The July disappearance of Mollie Tibbetts made national news. After going jogging on July 18, she vanished in Brooklyn, Iowa. Eventually, a home security camera showed a black Chevy Malibu passing her several times, then following her. It was traced to Christhian Rivera, who had not been on police radar, but did not resist arrest, later giving details on how the crime unfolded.
Ms. Tibbetts ran away from him, and Rivera chased him. She grabbed her phone and told him she was going to call the police. He caught up to her and got mad, later claiming he didn’t remember what happened until driving towards a rural cornfield. He left her bloody body there, covering it with corn leaves.
This is not the only attack on a jogger recently. In New York City, two would-be robbers assaulted a Manhattan man who was jogging in Central Park. Though they ran away without getting any money, the runner was left bloodied and collapsed. He required several stitches. He had worked out in the park two or three times a week. He doesn’t now (at least for the time being).
In Washington, D.C., 35 year-old Wendy Martinez was murdered while out for a jog. She was stabbed multiple times. The recently engaged woman found her way into a Chinese restaurant, begging for help after the attacker fled. She later died at a hospital.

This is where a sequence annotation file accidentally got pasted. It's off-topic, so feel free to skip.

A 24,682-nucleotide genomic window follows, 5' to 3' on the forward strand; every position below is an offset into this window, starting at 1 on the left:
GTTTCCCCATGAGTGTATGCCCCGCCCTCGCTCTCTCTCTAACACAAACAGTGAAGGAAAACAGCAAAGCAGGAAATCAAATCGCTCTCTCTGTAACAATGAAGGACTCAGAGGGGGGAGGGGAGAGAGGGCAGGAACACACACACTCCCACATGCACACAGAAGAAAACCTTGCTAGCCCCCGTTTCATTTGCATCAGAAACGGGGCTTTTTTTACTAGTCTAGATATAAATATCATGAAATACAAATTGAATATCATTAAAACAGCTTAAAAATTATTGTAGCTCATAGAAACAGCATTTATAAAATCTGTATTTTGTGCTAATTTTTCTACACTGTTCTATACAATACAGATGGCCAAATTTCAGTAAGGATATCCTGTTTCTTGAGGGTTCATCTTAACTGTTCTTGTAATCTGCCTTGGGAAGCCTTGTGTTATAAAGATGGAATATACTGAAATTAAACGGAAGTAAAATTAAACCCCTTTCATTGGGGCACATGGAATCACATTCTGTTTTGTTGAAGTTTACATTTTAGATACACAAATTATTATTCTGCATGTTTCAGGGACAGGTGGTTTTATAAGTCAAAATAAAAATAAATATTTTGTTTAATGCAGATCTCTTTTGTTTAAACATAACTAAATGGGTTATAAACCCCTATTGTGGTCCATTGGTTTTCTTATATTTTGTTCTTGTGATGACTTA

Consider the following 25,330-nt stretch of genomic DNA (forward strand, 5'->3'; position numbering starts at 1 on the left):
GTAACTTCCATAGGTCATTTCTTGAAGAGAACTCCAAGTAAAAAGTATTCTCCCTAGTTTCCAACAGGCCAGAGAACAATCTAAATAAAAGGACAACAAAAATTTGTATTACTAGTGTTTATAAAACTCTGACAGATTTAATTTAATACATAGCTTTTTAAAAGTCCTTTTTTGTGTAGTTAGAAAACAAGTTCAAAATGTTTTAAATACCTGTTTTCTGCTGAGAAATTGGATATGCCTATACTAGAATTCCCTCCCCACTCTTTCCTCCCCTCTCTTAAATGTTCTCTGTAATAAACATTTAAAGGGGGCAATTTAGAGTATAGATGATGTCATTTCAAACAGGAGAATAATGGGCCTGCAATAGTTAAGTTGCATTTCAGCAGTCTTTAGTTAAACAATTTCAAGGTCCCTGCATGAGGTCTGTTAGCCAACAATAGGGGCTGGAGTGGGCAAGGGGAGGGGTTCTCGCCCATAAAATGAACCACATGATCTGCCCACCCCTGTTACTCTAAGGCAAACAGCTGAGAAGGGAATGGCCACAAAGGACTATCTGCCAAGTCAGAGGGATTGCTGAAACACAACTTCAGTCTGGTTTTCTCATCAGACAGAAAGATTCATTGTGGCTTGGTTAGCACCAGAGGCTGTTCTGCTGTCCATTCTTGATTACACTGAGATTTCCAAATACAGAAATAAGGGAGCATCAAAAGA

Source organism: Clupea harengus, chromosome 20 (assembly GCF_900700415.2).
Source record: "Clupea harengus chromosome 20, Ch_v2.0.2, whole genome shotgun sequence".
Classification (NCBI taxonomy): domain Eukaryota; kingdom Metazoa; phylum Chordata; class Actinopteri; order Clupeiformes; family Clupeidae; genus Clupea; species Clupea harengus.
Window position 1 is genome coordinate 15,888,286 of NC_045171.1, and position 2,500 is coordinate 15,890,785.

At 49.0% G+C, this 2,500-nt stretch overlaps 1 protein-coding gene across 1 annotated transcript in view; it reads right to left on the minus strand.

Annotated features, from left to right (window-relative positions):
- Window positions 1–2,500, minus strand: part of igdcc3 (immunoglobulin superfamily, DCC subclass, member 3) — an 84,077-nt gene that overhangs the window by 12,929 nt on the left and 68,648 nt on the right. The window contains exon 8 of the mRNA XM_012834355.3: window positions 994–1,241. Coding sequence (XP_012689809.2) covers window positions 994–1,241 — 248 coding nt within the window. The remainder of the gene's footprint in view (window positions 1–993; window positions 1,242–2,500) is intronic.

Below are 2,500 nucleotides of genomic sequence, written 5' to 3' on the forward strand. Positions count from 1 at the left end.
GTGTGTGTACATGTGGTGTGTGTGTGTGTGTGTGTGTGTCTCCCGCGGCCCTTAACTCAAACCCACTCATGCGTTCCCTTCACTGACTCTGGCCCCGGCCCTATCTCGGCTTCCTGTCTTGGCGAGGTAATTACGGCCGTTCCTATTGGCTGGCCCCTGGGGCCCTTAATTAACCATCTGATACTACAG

A jogging trail became a crime scene when a man assaulted a woman at the popular jogging trail along a Chicago lakefront. People who live in that area are now concerned for their own safety in this high traffic area.
If you don’t feel safe when jogging, there are precautions you can take. Obviously, you want to be aware of your surroundings, and a cell phone can be very important, too.
You may have to fend off your attacker. Stun guns and pepper sprays are popular options that can be very effective. Personal alarms can also surprise an assailant and make him run off. Some alarms can be disguised as fashion accessories.
Whatever your choice, there are options for you. Pick the option or options that you believe best suited for you, so that you can feel safer when jogging.